FEATURE — Frontier Homestead State Park Museum in Cedar City offers visitors of all ages entertainment and education with a variety of displays, activities and special events throughout the year (three haunted happenings run this Monday through Thursday; see upcoming events section below).
Moreover, the museum seeks to preserve, restore and interpret the heritage of pioneer life in Southern Utah. While adults immerse themselves in history, children can explore a variety of hands-on activities. They can’t help but learn while staying captivated for hours.
“Look what I found. I’m rich!” one child recently visiting the gold-panning exhibit said. The kids continued to slosh water and grit in pans and hoped for another brassy nugget at the miner’s trough.
The park tour guide beckons the children to come to the pioneer schoolhouse. The school is one of several historic buildings on the park’s “back lot,” including Cedar City’s oldest remaining brick home, the Hunter House.
Inside the school, kids can learn to write their name in the phonemic alphabet. The tour guide explains that Brigham Young thought this new way of spelling would be easier and give children more time for other studies. The University of Deseret, now University of Utah, came up with this mid-19th century idea and called it “Deseret Alphabet.”
“Huh? No way,” one little girl says. “I’d rather be a dunce!”
From homestead to Hollywood; a brief history of Cedar City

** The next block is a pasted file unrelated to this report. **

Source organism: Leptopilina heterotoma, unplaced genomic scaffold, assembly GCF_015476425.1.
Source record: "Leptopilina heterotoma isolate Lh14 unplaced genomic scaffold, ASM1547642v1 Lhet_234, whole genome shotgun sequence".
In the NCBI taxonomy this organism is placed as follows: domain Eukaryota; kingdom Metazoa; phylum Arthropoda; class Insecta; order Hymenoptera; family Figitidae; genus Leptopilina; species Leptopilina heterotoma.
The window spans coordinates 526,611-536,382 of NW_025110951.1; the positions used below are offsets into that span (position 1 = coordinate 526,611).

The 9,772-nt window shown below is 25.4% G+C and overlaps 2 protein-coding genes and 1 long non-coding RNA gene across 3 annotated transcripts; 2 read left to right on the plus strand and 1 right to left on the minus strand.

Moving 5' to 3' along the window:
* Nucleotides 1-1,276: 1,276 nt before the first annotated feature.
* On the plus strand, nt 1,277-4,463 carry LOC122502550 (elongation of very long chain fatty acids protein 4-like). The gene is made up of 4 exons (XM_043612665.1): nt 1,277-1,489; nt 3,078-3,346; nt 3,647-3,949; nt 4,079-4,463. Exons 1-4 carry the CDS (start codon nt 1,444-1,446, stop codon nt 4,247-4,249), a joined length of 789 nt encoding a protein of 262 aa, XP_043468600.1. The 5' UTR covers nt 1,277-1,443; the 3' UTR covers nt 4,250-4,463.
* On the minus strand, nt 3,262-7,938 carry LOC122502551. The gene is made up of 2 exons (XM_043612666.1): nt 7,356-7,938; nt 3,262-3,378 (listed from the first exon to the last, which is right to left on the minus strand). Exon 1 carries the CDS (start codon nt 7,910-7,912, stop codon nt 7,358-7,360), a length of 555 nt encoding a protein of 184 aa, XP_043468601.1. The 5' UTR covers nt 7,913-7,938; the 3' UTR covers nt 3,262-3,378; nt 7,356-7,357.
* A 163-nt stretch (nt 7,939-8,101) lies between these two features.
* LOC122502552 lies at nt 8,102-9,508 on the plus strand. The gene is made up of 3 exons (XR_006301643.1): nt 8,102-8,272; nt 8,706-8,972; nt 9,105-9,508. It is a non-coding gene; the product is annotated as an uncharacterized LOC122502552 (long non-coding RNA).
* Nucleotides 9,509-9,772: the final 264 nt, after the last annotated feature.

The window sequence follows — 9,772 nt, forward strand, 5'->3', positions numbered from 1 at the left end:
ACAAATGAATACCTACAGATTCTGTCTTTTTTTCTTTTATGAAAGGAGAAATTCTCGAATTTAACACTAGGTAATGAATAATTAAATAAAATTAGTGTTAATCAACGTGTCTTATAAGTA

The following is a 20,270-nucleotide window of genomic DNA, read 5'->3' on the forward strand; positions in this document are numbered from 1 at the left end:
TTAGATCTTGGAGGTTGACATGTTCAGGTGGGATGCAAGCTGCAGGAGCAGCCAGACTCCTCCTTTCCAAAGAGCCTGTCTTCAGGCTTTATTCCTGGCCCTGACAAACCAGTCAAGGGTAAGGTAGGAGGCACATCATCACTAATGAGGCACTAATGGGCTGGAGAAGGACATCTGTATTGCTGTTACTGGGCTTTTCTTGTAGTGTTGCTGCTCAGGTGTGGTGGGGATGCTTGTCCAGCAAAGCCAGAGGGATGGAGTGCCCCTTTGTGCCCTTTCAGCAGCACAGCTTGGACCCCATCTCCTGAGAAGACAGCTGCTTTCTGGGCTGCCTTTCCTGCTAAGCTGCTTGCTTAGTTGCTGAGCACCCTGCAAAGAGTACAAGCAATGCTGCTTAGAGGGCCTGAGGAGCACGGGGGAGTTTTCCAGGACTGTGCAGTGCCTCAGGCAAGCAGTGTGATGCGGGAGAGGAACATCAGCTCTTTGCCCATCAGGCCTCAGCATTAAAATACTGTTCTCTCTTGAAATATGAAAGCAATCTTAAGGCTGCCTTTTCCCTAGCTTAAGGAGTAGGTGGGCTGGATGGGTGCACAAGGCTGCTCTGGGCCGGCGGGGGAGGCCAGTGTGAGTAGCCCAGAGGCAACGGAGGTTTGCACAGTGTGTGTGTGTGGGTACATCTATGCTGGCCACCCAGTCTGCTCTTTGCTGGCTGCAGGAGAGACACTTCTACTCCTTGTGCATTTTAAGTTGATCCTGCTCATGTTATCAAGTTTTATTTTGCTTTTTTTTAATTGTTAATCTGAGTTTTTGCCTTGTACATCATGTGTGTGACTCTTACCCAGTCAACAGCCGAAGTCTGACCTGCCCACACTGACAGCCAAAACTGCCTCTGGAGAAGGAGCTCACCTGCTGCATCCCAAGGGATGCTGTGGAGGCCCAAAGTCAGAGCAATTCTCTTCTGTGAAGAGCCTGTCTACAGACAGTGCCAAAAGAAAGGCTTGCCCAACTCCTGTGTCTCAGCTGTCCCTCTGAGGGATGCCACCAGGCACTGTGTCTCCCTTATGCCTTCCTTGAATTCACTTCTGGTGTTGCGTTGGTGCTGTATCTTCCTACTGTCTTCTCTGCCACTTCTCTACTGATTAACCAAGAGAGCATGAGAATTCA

The first settlers in the area known as Cedar City built a small fort on the banks of Coal Creek in the late 1840s. Fort Cedar was named for the trees that covered the hills. (To this day, many locals still call the trees cedar, even though they are actually junipers.)
Following the discovery of coal deposits and iron ore in the area, Mormon leader Brigham Young sent a constant stream of “iron missionaries” to settle the area in the 1850s.
Practically every man in the Utah Territory who understood the working of coal or iron was sent south. Most were miners from the old world – families of Scottish, Welsh and English descent. They constructed a small blast furnace and operated the iron foundry with success for a short time.
The “Iron Mission” faced financial troubles and furnace failure. In addition, the floods and heavy freezes came, causing crop failure. The settlers faced starvation. The foundry eventually closed in 1858, but the town persisted.
In 1980, Iron Mission State Park was opened. However, the name was changed in 2009 to Frontier Homestead State Park Museum to reflect the changing focus of the museum from simply the iron industry to other aspects of early life in the area.
Visitors will find a magnificent cache of carriages, coaches and buggies used from 1850 to 1920 and iron farm implements on display both inside the museum and out. The collection belonged to Gronway Parry, who sold the collection to the Iron Mission Park Commission in 1968 for half its value. The rest of the value he considered a gift to Cedar City.
Besides the collection at the museum, Parry made several other contributions to the development of Cedar City and Southern Utah.